Pacific Property Assets CEO Faces Trial for Alleged $115 Million Fraud Scheme

photo - PPA trialInvestors are always looking for ways to make a good return but with limited risk of loss. Pacific Property Assets (PPA), an Irvine-based real estate investment firm, claimed to be offering many such opportunities. They may have been part of a massive Ponzi scheme where money from recent investors went PPA executives and earlier investors, not put into real estate as it was supposed to, reports the Orange County Register.

In 2009 PPA offered a new “Opportunity Fund” for investors. One Orange County resident, Susan Pinkstaff, took PPA at its word and invested $260,000 from March 20 through April 13. Instead of buying buildings her money helped pay for PPA’s bankruptcy lawyers, who filed its bankruptcy papers 11 weeks later.

PPA’s 68 year old CEO, Michael J. Stewart, will soon stand trial in federal court in Santa Ana facing eleven counts of fraud based on allegations PPA changed from a legitimate business that owned about fifty apartment buildings in Long Beach, Riverside and Arizona into a giant Ponzi scheme under his direction. Jury selection starts Tuesday.

The resulting damage totals about $115 million with about 650 people “investing” $91 million over the years and banks losing at least another $24 million from PPA mortgage defaults, according to federal prosecutors.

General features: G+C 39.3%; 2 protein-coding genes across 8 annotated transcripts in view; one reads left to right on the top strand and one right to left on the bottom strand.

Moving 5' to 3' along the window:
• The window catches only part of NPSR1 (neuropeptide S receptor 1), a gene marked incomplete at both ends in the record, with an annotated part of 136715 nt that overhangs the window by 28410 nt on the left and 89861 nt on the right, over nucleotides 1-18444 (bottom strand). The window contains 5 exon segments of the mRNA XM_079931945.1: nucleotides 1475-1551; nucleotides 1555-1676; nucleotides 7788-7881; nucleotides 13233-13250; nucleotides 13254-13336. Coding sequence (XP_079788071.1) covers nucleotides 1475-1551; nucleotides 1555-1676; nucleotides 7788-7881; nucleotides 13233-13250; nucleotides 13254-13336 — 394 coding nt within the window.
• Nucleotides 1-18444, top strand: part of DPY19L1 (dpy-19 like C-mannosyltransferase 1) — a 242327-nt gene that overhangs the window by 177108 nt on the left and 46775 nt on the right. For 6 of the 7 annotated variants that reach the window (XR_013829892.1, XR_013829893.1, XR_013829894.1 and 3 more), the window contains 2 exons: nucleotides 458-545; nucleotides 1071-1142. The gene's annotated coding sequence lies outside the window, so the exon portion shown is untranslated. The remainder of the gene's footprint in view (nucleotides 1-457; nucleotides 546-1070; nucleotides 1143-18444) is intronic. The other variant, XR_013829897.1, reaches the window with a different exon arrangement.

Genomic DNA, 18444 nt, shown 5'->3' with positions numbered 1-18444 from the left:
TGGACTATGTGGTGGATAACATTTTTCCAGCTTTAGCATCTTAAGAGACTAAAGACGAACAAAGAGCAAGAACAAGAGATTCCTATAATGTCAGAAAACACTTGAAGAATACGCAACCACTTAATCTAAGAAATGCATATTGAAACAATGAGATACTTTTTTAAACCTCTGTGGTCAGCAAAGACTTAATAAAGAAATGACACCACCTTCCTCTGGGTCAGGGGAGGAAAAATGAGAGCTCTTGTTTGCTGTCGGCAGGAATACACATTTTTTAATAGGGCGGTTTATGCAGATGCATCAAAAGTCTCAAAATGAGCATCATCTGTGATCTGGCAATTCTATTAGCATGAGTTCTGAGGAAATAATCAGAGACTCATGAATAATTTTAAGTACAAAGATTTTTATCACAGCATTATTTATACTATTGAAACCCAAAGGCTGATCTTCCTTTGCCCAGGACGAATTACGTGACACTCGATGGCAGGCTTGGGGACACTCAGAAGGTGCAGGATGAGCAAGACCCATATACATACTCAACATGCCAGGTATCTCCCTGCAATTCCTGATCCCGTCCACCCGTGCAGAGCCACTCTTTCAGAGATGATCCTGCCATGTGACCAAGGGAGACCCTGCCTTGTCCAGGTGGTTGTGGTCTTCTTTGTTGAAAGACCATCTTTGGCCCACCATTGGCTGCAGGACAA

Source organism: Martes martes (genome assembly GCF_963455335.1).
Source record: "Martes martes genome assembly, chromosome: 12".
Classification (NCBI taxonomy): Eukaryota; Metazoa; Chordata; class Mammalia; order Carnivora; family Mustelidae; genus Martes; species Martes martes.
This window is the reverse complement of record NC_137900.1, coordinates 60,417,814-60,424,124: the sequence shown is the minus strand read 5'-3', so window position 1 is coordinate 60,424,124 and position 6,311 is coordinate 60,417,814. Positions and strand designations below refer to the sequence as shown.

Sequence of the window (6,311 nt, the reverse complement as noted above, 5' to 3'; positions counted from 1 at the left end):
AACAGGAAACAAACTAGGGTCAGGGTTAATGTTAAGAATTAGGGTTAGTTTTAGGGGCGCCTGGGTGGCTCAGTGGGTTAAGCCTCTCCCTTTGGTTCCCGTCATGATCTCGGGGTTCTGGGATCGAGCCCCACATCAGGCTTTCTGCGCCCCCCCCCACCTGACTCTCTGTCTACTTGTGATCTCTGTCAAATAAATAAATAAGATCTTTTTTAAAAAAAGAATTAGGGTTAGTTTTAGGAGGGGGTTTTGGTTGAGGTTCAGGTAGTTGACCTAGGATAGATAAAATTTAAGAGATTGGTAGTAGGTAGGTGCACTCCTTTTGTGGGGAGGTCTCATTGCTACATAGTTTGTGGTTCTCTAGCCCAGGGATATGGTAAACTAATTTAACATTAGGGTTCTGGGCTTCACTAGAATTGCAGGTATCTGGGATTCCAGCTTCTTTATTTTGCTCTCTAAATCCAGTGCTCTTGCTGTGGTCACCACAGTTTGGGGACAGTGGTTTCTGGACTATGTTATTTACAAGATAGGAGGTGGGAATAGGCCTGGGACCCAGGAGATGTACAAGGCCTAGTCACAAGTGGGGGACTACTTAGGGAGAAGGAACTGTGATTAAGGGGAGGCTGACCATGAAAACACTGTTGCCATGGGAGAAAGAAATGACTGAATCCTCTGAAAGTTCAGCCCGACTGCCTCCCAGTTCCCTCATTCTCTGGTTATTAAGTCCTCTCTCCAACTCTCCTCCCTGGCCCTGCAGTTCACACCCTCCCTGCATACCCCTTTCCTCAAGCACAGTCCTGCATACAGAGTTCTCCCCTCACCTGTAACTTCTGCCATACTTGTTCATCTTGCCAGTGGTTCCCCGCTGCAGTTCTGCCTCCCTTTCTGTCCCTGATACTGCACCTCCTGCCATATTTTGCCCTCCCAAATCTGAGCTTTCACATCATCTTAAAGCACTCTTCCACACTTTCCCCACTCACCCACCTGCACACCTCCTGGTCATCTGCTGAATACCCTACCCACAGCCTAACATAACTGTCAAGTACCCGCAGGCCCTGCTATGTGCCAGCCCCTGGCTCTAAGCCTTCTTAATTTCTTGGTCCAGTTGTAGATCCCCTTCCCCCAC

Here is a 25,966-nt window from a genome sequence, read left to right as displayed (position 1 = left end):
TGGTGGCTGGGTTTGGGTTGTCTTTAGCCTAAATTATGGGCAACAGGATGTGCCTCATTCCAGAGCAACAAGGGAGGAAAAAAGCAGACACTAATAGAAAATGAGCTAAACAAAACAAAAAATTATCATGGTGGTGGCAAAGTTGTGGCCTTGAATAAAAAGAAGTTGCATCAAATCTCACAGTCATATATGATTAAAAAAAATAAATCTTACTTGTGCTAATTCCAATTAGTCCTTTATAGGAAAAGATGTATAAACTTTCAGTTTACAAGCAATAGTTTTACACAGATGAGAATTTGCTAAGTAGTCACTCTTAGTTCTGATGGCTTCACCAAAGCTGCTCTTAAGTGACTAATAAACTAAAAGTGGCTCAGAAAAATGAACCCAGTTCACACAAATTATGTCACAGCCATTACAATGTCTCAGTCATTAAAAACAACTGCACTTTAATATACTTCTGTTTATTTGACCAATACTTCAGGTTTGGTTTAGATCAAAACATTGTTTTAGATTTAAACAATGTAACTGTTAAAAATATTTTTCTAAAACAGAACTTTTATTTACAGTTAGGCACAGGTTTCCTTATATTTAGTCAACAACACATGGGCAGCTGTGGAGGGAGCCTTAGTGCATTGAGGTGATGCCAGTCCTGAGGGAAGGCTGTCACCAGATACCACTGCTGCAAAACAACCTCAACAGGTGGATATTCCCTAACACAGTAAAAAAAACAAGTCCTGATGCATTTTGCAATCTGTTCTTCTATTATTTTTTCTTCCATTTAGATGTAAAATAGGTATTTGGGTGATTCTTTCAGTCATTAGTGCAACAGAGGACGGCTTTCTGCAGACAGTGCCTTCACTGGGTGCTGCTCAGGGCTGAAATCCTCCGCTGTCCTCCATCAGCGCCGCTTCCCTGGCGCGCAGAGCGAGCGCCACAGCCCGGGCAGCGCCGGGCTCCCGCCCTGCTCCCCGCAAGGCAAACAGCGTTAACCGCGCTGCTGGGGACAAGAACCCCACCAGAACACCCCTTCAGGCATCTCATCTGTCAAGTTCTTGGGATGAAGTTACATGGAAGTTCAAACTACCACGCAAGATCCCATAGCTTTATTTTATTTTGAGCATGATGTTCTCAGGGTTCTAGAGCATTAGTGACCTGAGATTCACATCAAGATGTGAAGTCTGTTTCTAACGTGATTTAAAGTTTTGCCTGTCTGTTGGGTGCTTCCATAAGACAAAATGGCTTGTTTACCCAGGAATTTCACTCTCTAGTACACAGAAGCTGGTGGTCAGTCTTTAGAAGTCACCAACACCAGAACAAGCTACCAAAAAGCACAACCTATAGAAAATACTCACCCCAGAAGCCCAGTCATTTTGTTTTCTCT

PPA promised up to 15% a year in returns to those who lent it cash to purchase apartment buildings, repair and renovate them then sell them for a profit. PPA told them the loans would be secured by property deeds but in fact that never happened. According to court documents, the buildings were actually heavily mortgaged.

The prosecution will probably focus on,

  • Star government witness John J. Packard, Stewart’s former friend and PPA co-founder. Packard plead guilty to one count of fraud with remaining charges dismissed as part of an apparent agreement with prosecutors to testify.
  • Opportunity Fund solicitations which stated PPA had contracted to purchase a San Diego County apartment building with more purchases to follow. No properties were actually purchased. The $9.2 million raised paid debts and Stewart’s and Packard’s salaries.
  • Stewart and Packard gave themselves raises to $750,000 in the 18 months before PPA imploded with the downturn in the economy. The two benefited from more than $3 million in additional payments from the company.
  • PPA purchased a partial ownership in a Newport Beach yacht used by Stewart and Packard and the company also owned a luxury SUV.

According to the prosecution,

  • PPA’s apartment rental income couldn’t cover its expenses.
  • Over time the buildings’ values increased. PPA used profits from refinancing and selling properties to pay expenses as well as Stewart and Packard.
  • With the economic downturn of 2008 lenders stopped refinancing and PPA’s buildings lost value.
  • To make up for it, PPA relied on money borrowed from individual investors which were partly used to pay monthly payments to prior investors.

Stewart’s defense is that PPA was operating in good faith and became a victim of the economic downturn. If that defense doesn’t work and he’s convicted Steward could face a maximum prison sentence of 220 years plus fines doubling the $115 million in estimated gross losses suffered by investors and banks.

If you believe you’ve been the victim of investment fraud, or your company has falsely been accused of such fraud, contact our office so we can discuss the situation, the state and federal laws that may apply and how we can protect your legal rights and interests.